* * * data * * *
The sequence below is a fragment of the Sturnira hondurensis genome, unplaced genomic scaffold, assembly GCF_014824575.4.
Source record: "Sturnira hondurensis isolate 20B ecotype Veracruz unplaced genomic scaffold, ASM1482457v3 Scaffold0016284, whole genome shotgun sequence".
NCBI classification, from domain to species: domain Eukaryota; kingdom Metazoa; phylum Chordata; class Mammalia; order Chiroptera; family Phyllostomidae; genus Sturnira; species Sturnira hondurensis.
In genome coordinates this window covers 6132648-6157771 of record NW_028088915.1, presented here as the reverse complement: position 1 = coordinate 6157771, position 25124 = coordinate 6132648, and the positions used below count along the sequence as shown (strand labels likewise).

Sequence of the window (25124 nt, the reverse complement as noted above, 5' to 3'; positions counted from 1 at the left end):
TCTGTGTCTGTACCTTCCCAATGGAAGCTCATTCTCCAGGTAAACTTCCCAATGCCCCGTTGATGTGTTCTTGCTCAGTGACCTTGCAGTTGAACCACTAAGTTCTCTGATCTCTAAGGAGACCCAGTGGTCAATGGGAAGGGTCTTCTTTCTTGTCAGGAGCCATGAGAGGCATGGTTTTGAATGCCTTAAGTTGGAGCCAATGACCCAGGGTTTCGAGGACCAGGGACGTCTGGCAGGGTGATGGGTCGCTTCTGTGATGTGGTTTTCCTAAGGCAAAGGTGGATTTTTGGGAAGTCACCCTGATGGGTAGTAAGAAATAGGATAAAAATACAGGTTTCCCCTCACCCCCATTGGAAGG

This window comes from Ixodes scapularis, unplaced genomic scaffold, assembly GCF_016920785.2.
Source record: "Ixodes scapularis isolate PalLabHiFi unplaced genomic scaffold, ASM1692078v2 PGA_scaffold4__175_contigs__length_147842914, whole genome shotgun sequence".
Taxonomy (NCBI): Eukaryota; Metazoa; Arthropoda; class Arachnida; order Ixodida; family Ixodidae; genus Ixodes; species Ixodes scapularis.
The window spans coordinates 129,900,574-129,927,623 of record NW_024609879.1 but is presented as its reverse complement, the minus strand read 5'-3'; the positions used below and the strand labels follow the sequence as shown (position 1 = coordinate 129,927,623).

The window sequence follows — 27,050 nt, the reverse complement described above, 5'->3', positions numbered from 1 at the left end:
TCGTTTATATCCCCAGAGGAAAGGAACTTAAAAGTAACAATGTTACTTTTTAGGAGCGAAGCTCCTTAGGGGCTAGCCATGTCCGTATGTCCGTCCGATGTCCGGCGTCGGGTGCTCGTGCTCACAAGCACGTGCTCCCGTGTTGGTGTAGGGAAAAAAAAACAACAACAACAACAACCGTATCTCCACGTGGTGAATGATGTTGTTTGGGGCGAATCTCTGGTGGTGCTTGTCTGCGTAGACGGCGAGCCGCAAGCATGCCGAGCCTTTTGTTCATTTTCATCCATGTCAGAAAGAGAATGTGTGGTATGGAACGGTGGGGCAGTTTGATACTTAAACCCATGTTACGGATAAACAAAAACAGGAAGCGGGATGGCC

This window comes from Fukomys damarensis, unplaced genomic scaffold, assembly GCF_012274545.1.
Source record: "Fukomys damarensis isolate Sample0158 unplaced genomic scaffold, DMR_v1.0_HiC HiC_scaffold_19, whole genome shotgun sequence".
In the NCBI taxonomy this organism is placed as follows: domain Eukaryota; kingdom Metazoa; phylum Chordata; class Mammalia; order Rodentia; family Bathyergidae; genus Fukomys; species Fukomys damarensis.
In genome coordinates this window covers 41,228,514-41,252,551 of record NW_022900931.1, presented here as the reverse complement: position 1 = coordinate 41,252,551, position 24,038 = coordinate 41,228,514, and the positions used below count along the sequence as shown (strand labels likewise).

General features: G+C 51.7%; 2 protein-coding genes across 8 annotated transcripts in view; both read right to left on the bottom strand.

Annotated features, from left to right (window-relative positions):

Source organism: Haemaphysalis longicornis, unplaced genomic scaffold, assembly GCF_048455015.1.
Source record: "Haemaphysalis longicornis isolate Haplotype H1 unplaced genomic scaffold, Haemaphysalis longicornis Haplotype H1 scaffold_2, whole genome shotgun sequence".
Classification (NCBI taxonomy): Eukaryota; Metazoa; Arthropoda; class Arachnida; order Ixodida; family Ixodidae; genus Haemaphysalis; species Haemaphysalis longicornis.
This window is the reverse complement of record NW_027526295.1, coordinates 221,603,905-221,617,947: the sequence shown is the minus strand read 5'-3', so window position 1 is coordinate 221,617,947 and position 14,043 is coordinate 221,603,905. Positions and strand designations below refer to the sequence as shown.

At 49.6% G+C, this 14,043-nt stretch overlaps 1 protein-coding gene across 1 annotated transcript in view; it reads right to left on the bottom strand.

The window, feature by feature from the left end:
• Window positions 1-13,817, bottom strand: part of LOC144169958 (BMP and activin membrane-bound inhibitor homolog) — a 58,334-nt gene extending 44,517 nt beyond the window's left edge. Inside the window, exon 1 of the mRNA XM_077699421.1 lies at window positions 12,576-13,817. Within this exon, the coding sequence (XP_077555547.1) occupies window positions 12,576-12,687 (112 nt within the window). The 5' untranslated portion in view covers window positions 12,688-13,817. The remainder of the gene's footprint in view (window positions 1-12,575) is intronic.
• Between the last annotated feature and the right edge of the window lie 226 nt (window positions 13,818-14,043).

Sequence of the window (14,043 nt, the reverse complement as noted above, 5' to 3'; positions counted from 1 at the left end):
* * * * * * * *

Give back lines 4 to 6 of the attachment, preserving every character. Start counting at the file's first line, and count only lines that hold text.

In genome coordinates this window covers 6132648-6157771 of record NW_028088915.1, presented here as the reverse complement: position 1 = coordinate 6157771, position 25124 = coordinate 6132648, and the positions used below count along the sequence as shown (strand labels likewise).

Sequence of the window (25124 nt, the reverse complement as noted above, 5' to 3'; positions counted from 1 at the left end):
TCTGTGTCTGTACCTTCCCAATGGAAGCTCATTCTCCAGGTAAACTTCCCAATGCCCCGTTGATGTGTTCTTGCTCAGTGACCTTGCAGTTGAACCACTAAGTTCTCTGATCTCTAAGGAGACCCAGTGGTCAATGGGAAGGGTCTTCTTTCTTGTCAGGAGCCATGAGAGGCATGGTTTTGAATGCCTTAAGTTGGAGCCAATGACCCAGGGTTTCGAGGACCAGGGACGTCTGGCAGGGTGATGGGTCGCTTCTGTGATGTGGTTTTCCTAAGGCAAAGGTGGATTTTTGGGAAGTCACCCTGATGGGTAGTAAGAAATAGGATAAAAATACAGGTTTCCCCTCACCCCCATTGGAAGG